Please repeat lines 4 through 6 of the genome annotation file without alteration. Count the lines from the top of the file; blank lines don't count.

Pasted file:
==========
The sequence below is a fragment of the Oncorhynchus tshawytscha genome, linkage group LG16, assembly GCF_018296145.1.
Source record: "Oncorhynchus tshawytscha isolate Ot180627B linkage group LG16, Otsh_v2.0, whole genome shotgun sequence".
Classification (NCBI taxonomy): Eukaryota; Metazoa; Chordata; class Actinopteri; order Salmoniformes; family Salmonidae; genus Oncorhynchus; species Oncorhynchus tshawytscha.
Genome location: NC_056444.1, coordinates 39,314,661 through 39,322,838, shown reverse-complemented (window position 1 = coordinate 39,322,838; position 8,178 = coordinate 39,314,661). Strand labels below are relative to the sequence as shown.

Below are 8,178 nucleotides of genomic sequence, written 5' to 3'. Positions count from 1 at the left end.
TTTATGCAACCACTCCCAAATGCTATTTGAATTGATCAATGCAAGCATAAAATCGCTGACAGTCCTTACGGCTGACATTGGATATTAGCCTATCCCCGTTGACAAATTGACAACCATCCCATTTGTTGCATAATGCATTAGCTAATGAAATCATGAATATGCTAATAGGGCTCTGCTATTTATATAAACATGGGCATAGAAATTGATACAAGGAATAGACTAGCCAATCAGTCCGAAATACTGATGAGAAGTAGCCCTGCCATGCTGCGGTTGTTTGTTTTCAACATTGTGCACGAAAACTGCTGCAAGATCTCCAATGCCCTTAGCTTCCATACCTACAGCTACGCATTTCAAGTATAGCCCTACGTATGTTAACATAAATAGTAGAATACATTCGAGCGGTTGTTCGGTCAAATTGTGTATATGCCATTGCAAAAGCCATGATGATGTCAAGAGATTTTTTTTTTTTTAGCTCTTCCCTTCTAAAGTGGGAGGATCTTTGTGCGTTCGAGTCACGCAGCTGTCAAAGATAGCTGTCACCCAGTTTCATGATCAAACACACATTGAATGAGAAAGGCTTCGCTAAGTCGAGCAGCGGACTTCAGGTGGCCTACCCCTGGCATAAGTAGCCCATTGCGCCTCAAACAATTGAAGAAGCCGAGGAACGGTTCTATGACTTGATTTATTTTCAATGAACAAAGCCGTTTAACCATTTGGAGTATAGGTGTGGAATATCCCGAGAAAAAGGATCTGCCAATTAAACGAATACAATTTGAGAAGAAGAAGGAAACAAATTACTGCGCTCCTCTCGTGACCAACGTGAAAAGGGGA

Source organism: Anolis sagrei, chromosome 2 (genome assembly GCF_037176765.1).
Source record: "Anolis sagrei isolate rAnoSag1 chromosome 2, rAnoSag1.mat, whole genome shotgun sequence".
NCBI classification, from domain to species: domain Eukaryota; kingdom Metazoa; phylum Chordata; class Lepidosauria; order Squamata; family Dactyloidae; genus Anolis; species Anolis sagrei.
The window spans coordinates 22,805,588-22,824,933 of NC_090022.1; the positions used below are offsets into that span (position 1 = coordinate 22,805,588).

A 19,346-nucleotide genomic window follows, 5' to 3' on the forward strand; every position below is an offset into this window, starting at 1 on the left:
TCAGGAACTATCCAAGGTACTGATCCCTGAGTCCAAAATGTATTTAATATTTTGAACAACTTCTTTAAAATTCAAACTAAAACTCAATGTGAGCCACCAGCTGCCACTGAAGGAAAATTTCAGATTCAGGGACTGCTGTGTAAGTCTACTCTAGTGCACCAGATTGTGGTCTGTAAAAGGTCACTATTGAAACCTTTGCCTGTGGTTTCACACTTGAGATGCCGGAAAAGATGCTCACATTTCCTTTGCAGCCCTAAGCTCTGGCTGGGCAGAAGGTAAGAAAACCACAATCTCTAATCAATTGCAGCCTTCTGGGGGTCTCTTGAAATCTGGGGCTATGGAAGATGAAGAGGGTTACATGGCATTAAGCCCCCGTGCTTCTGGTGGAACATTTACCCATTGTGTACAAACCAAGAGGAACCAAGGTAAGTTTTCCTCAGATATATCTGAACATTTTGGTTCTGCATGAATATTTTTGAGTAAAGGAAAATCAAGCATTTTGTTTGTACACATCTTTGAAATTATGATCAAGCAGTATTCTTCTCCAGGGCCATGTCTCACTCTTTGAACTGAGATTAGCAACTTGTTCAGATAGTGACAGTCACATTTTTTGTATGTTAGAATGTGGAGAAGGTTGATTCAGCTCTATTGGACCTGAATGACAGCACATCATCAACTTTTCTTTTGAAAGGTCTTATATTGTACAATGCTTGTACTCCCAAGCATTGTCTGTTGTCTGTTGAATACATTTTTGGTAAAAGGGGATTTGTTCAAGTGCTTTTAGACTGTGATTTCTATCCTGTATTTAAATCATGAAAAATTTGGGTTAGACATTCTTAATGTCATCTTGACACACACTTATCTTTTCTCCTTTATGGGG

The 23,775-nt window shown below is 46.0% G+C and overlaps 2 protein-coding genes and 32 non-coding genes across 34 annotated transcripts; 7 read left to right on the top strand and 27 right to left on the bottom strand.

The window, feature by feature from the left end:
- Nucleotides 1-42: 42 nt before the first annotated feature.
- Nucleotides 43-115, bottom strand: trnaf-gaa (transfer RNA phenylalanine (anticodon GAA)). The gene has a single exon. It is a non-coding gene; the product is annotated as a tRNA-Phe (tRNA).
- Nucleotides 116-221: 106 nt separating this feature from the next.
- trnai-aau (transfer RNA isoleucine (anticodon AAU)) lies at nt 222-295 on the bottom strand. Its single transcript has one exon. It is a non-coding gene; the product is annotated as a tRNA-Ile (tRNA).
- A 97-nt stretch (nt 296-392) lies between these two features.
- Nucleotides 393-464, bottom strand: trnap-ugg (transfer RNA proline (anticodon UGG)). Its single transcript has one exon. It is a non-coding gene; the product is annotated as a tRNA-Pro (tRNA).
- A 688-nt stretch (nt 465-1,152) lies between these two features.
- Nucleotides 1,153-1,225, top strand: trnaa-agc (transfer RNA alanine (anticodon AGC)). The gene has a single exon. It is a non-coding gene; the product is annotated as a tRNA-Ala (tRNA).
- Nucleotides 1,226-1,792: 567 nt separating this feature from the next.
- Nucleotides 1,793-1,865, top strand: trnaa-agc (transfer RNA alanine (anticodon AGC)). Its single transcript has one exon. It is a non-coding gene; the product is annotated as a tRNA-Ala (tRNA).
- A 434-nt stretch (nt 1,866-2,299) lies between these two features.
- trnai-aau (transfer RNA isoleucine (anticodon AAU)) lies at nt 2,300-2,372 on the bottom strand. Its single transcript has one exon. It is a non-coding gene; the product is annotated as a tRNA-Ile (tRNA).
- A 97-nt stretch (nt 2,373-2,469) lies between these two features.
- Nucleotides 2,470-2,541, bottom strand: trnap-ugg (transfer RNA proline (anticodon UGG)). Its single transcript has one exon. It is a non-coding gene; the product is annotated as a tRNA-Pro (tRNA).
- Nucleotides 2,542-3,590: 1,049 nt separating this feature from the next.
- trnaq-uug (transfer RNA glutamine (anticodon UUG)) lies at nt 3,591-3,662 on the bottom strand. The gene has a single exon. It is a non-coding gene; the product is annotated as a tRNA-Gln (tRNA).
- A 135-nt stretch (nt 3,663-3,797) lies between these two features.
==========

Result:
Genome location: NC_056444.1, coordinates 39,314,661 through 39,322,838, shown reverse-complemented (window position 1 = coordinate 39,322,838; position 8,178 = coordinate 39,314,661). Strand labels below are relative to the sequence as shown.

Below are 8,178 nucleotides of genomic sequence, written 5' to 3'. Positions count from 1 at the left end.
TTTATGCAACCACTCCCAAATGCTATTTGAATTGATCAATGCAAGCATAAAATCGCTGACAGTCCTTACGGCTGACATTGGATATTAGCCTATCCCCGTTGACAAATTGACAACCATCCCATTTGTTGCATAATGCATTAGCTAATGAAATCATGAATATGCTAATAGGGCTCTGCTATTTATATAAACATGGGCATAGAAATTGATACAAGGAATAGACTAGCCAATCAGTCCGAAATACTGATGAGAAGTAGCCCTGCCATGCTGCGGTTGTTTGTTTTCAACATTGTGCACGAAAACTGCTGCAAGATCTCCAATGCCCTTAGCTTCCATACCTACAGCTACGCATTTCAAGTATAGCCCTACGTATGTTAACATAAATAGTAGAATACATTCGAGCGGTTGTTCGGTCAAATTGTGTATATGCCATTGCAAAAGCCATGATGATGTCAAGAGATTTTTTTTTTTTTAGCTCTTCCCTTCTAAAGTGGGAGGATCTTTGTGCGTTCGAGTCACGCAGCTGTCAAAGATAGCTGTCACCCAGTTTCATGATCAAACACACATTGAATGAGAAAGGCTTCGCTAAGTCGAGCAGCGGACTTCAGGTGGCCTACCCCTGGCATAAGTAGCCCATTGCGCCTCAAACAATTGAAGAAGCCGAGGAACGGTTCTATGACTTGATTTATTTTCAATGAACAAAGCCGTTTAACCATTTGGAGTATAGGTGTGGAATATCCCGAGAAAAAGGATCTGCCAATTAAACGAATACAATTTGAGAAGAAGAAGGAAACAAATTACTGCGCTCCTCTCGTGACCAACGTGAAAAGGGGA